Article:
By Devlyn Lalonde
80% of millennials want to own a home. 80% is a staggering figure, especially when we are routinely told that millennials are a generation of perennial renters, opting to pay rent over paying down a mortgage. Now, the stereotype of the eternal renter is not unfairly painted, currently, only 27% of millennials own the homes they live in. The remaining 73% either rent (40%) or live with their parents (33%). So why the discrepancy between desire and attainment?
To understand this better let’s remove the wheat from the chaff. While 80% of millennials hope to be homeowners one day only 43% are looking to buy a home in the next 5 years. So using that as our benchmark we are going to look at these ‘in-market’ millennials who are on the prowl for a place to call their own and to understand what’s stopping them from fulfilling their dream of a home sweet home.
First, let’s get to know these millennials a little better. In-market millennials (those looking to buy a home in the next 5 years) are made up of an equal number of singles and those who are in long-term relationships. For their first home, a third are looking to move into a fully detached home while a quarter are seeking-out apartments or condominiums. A much smaller number of millennials want to stay in townhomes or semi-detached homes (17% each). When we look at the average in-market millennial we find that she would like her first home to have 3 bedrooms and 2 baths, all for the sweet price of $300,000 or less.
For those who are familiar with the price of an average home in Canada you will have done the math and realized that her desire is a tall order to fill. Perhaps if this millennial lives in Atlantic Canada or the Prairies she could find her dream home. However, if she wanted to live in the hot housing markets of Vancouver, Toronto, or Montreal, she will find a stark reality facing her.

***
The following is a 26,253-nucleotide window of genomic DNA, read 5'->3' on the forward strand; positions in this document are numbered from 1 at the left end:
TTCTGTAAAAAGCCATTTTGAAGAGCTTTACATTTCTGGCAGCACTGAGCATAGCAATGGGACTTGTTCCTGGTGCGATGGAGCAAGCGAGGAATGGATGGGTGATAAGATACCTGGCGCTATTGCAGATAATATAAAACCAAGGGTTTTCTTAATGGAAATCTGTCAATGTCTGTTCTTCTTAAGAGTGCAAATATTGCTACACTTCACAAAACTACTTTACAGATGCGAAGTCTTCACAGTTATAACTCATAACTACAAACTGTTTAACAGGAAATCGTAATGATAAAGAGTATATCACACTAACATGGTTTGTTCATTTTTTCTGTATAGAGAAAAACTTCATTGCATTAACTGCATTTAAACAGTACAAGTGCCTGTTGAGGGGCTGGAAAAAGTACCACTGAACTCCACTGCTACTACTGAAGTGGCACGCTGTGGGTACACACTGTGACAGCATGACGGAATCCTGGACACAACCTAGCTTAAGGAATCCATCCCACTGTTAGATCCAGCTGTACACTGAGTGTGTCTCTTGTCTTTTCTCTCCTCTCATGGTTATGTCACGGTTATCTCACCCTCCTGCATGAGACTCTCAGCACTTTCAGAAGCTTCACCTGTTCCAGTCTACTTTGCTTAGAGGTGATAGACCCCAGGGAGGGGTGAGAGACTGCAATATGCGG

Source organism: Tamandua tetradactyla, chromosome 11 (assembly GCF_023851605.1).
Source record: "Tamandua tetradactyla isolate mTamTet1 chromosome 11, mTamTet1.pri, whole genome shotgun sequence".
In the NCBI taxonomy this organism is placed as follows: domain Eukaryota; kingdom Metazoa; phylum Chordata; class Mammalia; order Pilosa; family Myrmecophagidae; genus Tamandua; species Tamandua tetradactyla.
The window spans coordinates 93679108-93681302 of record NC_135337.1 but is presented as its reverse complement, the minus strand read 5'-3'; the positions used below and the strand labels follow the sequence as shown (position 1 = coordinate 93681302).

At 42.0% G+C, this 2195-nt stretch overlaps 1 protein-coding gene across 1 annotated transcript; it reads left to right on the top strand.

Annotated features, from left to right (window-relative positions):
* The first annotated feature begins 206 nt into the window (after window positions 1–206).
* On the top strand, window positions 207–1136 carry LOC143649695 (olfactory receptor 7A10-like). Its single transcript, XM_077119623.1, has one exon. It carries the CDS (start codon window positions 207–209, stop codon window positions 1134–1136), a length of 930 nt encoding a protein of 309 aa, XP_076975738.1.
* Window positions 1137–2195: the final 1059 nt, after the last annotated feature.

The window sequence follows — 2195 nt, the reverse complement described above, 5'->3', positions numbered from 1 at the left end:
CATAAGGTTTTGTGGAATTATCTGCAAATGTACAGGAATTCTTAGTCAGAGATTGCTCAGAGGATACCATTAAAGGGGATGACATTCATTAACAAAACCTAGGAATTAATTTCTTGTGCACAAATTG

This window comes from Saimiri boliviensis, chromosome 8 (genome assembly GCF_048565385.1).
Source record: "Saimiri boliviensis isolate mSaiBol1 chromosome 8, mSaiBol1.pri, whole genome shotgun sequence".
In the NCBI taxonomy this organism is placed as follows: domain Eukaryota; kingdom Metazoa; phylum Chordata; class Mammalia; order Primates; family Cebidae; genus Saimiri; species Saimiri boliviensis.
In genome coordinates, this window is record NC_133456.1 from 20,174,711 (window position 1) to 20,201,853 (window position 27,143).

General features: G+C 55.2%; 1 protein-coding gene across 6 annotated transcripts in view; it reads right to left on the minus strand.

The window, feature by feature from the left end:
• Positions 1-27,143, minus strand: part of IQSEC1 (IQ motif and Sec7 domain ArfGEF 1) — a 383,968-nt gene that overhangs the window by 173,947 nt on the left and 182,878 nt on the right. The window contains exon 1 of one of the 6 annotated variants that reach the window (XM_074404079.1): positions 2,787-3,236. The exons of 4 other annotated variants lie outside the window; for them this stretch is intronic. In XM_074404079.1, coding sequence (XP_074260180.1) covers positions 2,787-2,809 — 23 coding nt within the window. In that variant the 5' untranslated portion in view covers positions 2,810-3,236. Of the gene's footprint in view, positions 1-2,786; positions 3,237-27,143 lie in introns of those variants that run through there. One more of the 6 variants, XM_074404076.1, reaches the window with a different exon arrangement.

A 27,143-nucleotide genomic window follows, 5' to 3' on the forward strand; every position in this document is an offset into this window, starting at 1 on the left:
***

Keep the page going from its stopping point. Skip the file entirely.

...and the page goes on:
The average price of a home in Canada according to MLS is $455,000 meaning that with the current mortgage rules the minimum down payment for a typical Canadian home would be approximately $23,000. This might seem like a reasonable sum for our home-seeking millennial, however, with an income of $75,000 or less and a savings account of only $10,000, a $23K price tag can quickly become unattainable. This is the case for nearly three-quarters of all in-market millennials in Canada.
Low wages and limited savings seem to be some of the largest stumbling blocks that prohibit millennials making the leap from rented accommodations or chez mom and dad to a home of their own. Nevertheless, 27% of millennials have managed to make that down payment and are now homeowners. So how did over a quarter of this cohort manage to purchase their first home?
Nearly half of the current millennial homeowners make over $75,000 and many make over $100,000 a year. This is significantly higher than non-home owners and confirms that there is a correlation between higher income and home ownership.
However, as mentioned above, income only explains how half of these millennials purchased their home, which leaves the other half up for questions. To answer this, we turn to their parents. Parents of current homeowners are 10% more likely to have household incomes of around $100,000 or more. What we also see is that regardless of their own personal income, millennials with wealthier parents are nearly 11% more likely to own their home. This suggests two things. The first is that if mom or dad are well-off you are more likely to follow in their financial footsteps and that also includes homeownership. Secondly, for those who make less but have parents with the means to assist, the bank of mom and dad is open for business.
Where does this leave millennials who lack parental assistance and make an average millennial income ($62,500 or less) with a typical savings account ($10,000 or less)? Most will not be able to own a home without government assistance, the help of alternative lenders, or significantly more time to save.
With persistently high property prices home ownership seems to be the privilege of the wealthy and well-positioned and millennials who work for depressed wages will have to keep waiting and saving until they can finally afford the home of their dreams.
At Abacus we strive to understand the nuances of generational change and how it impacts you and your business. The Canadian Millennials Report is the largest syndicated study of millennials in Canada. We survey 2,000 millennials twice a year on a range of topics including politics, social values, and consumer trends. If you are interested in learning more about this generation, reach out to us and we would be happy to connect.